The ball of this model is located at the position where the thumb is on a traditional mouse, this is another reason to like this trackball, since someone used to using a mouse is not out of place and gets used to it very quickly. From a connectivity point of view, we have the choice of the "Unifying" wireless with the same USB receiver as on the M570, allowing to connect 6 devices of the brand on the same connector.And if this choice is not suitable, the trackball can also be connected via Bluetooth. The whole thing is rechargeable via micro-USB with an autonomy of 4 months for one charge, which represents about 1 minute of charge for a full day of use.

The MX Ergo is PC and Mac compatible, if you're still looking for an excuse not to buy it. There are no major downsides to this Logitech product. We can nevertheless point out that regular cleaning of the ball is necessary for long-lasting good functioning. The only major complaint I personally have about the Logitech MX Ergo is its price, which is close to 80 euros. To be honest, even the most precise and comfortable mice designed for demanding people and in the same brand don't reach this price (if you exclude the G Pro). It's a real shame to ask such a price for a mid-range trackball, even if it really has everything for it and I highly recommend it, if your wallet can get over it.




Elecom M-XT3DRBK




I can easily assume that you are certainly not familiar with the Elecom brand, as the product described here is a good quality Japanese import. If you don't want to put 80 euros in a trackball, the Elecom M-XT3DRBK is an excellent alternative to the Logitech MX Ergo, sold for about 36 euros. As you can see from the other devices offered in this article, these products are generally rather compact and light. The Elecom is no exception with dimensions of 12.4 x 9.5 x 4.8 centimeters for about 200 grams, very close at this level to the MX Ergo selected as my personal choice, which is a very good thing.

It has 6 customizable buttons and a sensitivity adjustment knob that allows you to easily switch from 750 to 1500 resolution, which once again places it in a very similar specificity to its main competitor. The M-XT3DRBK also features a scroll wheel located in the middle of the unit, which is easy to reach from the index finger. The ball (a grey, evenly readable precision ball) is also located at thumb level on the left side, just like a traditional mouse that requires little adjustment time.

From a connectivity point of view, this is fortunately a wireless product with a USB receiver that responds up to about ten meters. Nothing very developed therefore, but more than enough for easy use and transport, if needed. Regular cleaning, which is necessary, is quite easy to do thanks to an access to the tracking ball from underneath the device. What I deplore, however, and what you must absolutely be aware of, is that we are dealing with an imported product.

So, even though products on the European market must offer a minimum 2-year manufacturer's warranty, some buyers have the unpleasant surprise, when they want to replace one of these trackballs that is defective (which sometimes happens, as we know), to hear from the customer service department that this product is only guaranteed for one month. This is a serious problem for me, but it's obviously only the case if you are unlucky enough to come across a non-functional or broken product. I would rather recommend buying the Logitech equivalent if you can afford it, but otherwise, for the price, this is a perfectly correct alternative choice...and less than half the price of the MX Ergo offered by the Swiss brand.




Kensington Expert




It is indeed Kensington, already present previously in this selection, which catches our attention in this top-of-the-range, with an excellent, practical and ergonomic trackball, for a price that goes with the range. Let me introduce the Kensington Expert Mouse wireless. First, let's look at the dimensions for this large model (since there is a smaller "medium" model available) which measures 15.3 x 12.5 x 7 centimetres and weighs over 600 grams. It is certainly a little more bulky and heavy than some of the others in the selection, but it has a major advantage: a flexible and detachable wrist rest.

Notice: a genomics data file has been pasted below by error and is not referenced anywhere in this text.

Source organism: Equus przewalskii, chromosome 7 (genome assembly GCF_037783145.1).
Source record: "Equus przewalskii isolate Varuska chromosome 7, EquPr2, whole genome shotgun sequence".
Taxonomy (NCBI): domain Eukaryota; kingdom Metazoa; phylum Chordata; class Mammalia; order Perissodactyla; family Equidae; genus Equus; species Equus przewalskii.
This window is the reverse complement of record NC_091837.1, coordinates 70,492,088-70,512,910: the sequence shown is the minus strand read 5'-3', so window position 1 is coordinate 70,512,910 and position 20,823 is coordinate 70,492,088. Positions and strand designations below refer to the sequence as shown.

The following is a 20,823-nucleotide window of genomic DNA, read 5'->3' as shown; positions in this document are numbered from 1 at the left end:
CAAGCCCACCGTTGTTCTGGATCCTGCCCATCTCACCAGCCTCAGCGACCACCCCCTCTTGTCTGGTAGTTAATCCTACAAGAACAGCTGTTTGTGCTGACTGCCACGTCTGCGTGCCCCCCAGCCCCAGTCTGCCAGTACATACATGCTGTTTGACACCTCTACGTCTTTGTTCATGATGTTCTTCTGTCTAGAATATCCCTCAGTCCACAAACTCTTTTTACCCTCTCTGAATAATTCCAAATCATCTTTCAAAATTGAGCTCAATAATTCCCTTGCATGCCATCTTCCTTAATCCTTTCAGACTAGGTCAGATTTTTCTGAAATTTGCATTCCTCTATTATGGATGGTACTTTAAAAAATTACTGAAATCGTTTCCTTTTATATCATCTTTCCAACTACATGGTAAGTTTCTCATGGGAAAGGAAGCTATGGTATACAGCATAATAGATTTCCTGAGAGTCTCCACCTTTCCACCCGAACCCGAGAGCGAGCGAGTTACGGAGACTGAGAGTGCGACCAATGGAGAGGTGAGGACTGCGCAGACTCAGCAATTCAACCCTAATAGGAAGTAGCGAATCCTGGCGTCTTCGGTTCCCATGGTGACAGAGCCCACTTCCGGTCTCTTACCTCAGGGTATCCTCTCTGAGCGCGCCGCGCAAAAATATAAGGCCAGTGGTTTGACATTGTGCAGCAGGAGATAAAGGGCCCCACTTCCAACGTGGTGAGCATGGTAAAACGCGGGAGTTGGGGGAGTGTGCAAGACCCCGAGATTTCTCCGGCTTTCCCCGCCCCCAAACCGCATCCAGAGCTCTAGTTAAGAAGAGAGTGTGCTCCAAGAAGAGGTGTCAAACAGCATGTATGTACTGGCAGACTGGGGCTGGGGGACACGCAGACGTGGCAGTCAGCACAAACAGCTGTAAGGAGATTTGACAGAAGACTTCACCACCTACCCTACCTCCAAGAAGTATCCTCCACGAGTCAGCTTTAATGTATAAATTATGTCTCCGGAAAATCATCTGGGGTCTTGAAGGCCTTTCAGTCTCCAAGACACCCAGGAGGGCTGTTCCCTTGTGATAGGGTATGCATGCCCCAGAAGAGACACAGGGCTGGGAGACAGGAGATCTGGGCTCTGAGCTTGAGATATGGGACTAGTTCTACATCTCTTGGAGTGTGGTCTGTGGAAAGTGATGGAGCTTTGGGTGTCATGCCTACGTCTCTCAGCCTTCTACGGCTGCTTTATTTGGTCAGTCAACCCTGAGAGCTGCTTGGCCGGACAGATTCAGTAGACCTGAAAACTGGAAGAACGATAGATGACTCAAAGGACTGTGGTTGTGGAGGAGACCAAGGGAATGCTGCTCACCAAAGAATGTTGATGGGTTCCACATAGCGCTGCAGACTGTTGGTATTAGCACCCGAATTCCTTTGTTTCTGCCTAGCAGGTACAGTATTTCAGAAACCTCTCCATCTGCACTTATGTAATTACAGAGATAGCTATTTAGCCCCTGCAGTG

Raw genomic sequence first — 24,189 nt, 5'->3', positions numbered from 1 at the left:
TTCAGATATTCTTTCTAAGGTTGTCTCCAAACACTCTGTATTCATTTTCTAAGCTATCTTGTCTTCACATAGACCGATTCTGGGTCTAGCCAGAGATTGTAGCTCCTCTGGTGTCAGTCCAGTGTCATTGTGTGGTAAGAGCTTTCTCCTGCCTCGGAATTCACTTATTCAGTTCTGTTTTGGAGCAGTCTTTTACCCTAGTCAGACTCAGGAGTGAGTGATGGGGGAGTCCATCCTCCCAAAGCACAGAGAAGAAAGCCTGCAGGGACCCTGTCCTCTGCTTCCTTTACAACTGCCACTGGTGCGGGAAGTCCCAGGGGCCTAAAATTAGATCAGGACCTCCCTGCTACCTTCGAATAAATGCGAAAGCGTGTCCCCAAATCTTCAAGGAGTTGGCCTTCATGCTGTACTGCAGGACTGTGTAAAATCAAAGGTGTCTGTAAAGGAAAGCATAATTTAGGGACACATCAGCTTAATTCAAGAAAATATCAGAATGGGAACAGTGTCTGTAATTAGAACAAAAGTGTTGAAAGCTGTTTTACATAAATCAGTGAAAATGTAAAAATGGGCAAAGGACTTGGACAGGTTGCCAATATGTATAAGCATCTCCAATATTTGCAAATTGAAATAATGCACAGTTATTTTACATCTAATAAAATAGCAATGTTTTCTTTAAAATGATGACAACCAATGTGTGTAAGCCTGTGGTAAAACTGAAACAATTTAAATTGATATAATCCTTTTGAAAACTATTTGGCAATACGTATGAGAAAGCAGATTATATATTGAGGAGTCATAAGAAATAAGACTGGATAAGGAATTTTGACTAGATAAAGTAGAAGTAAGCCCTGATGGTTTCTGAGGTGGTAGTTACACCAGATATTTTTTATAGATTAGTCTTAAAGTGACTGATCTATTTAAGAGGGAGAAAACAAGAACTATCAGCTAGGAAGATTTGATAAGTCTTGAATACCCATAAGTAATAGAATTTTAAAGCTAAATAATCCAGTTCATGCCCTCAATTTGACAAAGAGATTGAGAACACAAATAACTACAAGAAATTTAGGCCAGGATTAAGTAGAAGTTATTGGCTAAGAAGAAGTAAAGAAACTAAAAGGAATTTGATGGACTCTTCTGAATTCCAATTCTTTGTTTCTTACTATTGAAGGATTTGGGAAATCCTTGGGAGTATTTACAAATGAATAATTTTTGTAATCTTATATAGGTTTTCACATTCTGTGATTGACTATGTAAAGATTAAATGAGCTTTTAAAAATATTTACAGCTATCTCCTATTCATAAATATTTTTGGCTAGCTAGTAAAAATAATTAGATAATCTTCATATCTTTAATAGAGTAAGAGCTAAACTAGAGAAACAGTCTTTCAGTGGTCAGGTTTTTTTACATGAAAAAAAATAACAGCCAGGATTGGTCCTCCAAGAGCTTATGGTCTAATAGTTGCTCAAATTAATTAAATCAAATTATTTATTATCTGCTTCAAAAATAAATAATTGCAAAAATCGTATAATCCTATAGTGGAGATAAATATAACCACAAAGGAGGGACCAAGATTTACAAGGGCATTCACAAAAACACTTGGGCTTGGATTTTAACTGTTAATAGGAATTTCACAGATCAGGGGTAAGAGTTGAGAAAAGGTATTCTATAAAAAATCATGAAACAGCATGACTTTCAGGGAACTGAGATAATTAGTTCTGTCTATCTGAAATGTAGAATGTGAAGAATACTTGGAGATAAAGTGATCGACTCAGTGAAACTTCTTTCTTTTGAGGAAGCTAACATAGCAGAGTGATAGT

This is the case for several models of this brand and it is a good thing, since people who choose trackball as an alternative to the mouse often do so because of pain or problems caused by the use of a traditional mouse. We can add to this the fact that the design of the Kensington Expert Mouse is designed for ambidextrous use and is therefore suitable for everyone, without exception. And while the Expert Mouse is comfortable and designed for everyone, it also has 4 buttons neatly arranged around the red ball, which are fully programmable and customizable to your needs.

It also displays a directional dial around the same ball, which allows you to scroll vertically (but not horizontally unless you press the keyboard shift at the same time, too bad) with simplicity, although personally I prefer a scroll wheel comparable to traditional mice. On the other hand, the lack of scroll sensitivity adjustment directly on the device, but present in an external software, is regrettable. The whole system is based on wireless, thanks to a small USB receiver in this case, which provides the connection up to 10 meters. You also have the choice of a wired system of 1.80 meters, for a reduced price, if you prefer that, but wireless is certainly much more practical. It can also be connected via Bluetooth, which is very appreciable.

The autonomy with the batteries (included here at delivery) is several months, but is of course dependent on the use of the product. It should also be noted that the Kensington Expert Mouse is not only compatible with Windows 7, 8.1 and 10, but also with MacOS 10.8 and higher. All of these features are excellent and make the Expert Mouse the ideal high-end trackball, sold for over 107 euros, which can clearly put off some of us. However, I think that the quality, size, ergonomics and connectivity of this product justify the somewhat high price, even though the mid-range choice is comparable for 20 euros less. It is up to you to see whether it is worth it.